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Urinary

This is a Kidney and Bladder condition.

Autosomal Recessive Hereditary Nephropathy, Familial Nephropathy, ARHN

What is ARHN?

This condition causes inappropriate loss of protein in the urine, which leads to muscle wasting, abnormal fluid accumulation in the skin and limbs, and excessive thirst and urination; if diagnosed early it can be managed with dietary changes and close monitoring. Certain parts of the kidney act as a sieve where ions, small molecules like urea, and water are filtered out of the blood into the urine. Normally, cells and large molecules like proteins are excluded by the sieve and are retained in circulation. In PLN, the sieve is compromised and protein moves in the urine. Protein retention at the level of the kidney is essential for maintaining lean body weight, blood volume, and blood pressure. Animals with PLN exhibit muscle wasting, abnormal accumulation of fluids in the tissue (edema), and excessive thirst and urination. Loss of certain clotting proteins also puts PLN dogs at high risk of clotting problems. Finally, huge loads of protein are toxic to the kidney, so dogs eventually show signs of renal failure, which include vomiting, poor appetite, lethargy, and reduced urine production (anuria). Current therapies for PLN are aimed at reducing the protein load on the kidney and fighting the toxic effects of protein wasting, and include prescription diets, reducing blood flow to the kidneys, and anti-inflammatory therapy. However, there is no definitive treatment for PLN besides dialysis and/or a kidney transplant. Some efforts in gene therapy have been made to supplement PLN animals with the functional protein that they lack, but these are far from being used in practice.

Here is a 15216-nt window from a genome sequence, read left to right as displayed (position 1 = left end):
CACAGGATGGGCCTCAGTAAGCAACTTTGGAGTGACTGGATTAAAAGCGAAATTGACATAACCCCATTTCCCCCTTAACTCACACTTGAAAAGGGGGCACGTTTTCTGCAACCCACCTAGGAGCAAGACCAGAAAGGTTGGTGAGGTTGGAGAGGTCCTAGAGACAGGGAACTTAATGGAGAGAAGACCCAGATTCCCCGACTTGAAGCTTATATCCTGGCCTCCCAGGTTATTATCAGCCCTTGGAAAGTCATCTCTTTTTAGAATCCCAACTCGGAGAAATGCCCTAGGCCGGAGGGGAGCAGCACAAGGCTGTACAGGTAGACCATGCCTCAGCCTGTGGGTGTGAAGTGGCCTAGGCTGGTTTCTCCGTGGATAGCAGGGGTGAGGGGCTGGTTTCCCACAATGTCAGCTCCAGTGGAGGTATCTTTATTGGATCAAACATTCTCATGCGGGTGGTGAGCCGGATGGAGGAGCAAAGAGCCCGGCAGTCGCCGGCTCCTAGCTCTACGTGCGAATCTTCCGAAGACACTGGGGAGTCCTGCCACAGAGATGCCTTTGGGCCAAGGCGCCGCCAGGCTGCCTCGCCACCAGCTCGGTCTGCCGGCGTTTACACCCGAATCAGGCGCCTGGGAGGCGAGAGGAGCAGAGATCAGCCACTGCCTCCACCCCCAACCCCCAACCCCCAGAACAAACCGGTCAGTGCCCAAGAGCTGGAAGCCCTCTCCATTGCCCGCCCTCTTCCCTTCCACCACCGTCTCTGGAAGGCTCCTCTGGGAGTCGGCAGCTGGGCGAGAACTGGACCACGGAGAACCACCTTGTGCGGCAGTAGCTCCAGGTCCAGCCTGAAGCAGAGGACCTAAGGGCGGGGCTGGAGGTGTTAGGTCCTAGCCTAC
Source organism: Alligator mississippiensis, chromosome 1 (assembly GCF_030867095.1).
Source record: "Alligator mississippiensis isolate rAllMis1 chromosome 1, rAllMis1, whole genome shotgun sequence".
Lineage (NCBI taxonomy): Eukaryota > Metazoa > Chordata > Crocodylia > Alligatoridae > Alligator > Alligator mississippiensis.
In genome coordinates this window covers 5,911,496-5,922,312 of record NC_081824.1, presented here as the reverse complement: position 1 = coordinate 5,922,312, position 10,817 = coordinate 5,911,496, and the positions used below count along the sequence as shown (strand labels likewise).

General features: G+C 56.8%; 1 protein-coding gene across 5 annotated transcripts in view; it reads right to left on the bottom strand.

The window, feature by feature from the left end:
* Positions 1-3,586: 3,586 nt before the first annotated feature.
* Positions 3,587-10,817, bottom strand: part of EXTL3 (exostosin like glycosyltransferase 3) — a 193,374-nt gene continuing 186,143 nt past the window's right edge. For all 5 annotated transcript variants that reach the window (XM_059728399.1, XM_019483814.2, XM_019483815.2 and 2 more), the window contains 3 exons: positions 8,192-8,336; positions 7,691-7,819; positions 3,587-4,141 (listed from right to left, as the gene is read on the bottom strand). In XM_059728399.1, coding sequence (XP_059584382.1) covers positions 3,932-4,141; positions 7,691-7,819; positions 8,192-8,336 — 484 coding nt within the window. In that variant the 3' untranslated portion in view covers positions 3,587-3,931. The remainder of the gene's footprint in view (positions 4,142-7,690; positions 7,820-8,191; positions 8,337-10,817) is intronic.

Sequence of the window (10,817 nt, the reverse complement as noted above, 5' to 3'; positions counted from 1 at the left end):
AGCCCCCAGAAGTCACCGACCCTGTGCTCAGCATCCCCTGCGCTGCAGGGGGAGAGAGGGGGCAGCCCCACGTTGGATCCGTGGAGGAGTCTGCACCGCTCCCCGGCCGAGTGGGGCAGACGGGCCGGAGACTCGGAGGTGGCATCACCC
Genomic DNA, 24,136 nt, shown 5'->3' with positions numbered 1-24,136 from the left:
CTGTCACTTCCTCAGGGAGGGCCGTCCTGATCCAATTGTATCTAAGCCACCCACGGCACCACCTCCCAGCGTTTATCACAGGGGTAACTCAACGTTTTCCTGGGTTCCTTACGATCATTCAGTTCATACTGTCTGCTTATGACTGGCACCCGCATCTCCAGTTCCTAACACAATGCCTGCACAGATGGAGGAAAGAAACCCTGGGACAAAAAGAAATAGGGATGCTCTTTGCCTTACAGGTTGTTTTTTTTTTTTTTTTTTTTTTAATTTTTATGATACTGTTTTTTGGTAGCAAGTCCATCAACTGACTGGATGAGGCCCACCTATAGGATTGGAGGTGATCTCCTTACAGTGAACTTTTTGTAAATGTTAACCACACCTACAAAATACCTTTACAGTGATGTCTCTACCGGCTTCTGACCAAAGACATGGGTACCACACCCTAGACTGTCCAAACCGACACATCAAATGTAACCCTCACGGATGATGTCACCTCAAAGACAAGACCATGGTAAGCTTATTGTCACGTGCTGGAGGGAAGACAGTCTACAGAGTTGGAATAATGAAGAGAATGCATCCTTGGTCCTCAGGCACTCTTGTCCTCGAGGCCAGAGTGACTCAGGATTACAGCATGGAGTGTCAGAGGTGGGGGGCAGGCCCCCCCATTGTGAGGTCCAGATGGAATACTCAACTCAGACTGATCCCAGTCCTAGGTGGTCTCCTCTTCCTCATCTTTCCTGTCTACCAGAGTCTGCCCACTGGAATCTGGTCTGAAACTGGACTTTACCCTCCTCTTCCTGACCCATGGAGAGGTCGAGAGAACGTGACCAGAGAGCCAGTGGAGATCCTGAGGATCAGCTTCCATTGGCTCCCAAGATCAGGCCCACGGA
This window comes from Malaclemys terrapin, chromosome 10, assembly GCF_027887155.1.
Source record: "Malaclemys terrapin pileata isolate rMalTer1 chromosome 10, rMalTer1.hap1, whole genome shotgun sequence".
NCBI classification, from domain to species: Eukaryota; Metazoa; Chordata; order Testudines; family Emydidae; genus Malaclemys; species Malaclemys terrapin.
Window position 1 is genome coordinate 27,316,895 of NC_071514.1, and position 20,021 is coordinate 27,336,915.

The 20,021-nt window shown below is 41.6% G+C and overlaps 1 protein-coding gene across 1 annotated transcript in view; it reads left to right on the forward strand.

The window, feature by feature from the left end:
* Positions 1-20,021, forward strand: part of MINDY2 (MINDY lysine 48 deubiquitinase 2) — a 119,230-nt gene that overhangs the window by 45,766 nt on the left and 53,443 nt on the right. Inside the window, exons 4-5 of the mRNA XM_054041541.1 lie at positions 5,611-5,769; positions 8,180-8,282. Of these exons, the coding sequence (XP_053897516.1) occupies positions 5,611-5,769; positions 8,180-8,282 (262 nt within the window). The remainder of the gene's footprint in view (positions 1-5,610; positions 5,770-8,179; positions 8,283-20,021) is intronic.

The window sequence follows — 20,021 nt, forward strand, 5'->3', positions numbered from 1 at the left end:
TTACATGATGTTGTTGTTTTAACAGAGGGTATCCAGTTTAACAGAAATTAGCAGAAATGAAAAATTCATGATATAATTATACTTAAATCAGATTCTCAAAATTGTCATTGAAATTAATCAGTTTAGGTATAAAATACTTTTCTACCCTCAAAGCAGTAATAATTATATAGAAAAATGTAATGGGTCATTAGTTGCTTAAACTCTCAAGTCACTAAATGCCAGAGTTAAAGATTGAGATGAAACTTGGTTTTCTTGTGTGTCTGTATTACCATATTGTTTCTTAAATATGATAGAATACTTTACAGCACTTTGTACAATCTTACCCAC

What are the signs & symptoms that develop in affected dogs?

Affected dogs exhibit muscle wasting, abnormal accumulation of fluids in tissue (usually first observed as edema in the limbs), and excessive thirst and urination. PLN dogs are at high risk of clotting problems due to a loss of clotting proteins. Finally, excessive protein is toxic to the kidney, so dogs develop signs of kidney failure: vomiting, poor appetite, lethargy, and changes in thirst and urination.

When do signs and symptoms develop?

Signs typically develop as early as 2-3 months of age and rapidly progress in severity.

How do vets diagnose this condition?

PLN is diagnosed through genetic, urine and blood testing. Additional tests, including blood pressure and abdominal ultrasound, may be recommended based on your dog’s clinical signs. There are secondary causes of PLN not associated with genetic mutations.

How is this condition treated?

Current therapies for PLN are aimed at reducing the protein load on the kidney and fighting the toxic effects of protein wasting. Dietary and medication recommendations are based on how clinically advanced the PLN is. Dialysis, kidney transplants, and gene therapy are being explored as potential treatment options.

What actions should I take if my dog is affected?

Regular veterinary visits and laboratory testing will be vital to catching this disease in any early stage where it can be more easily managed. Closely monitor your dog for changes in their drinking and urination patterns.

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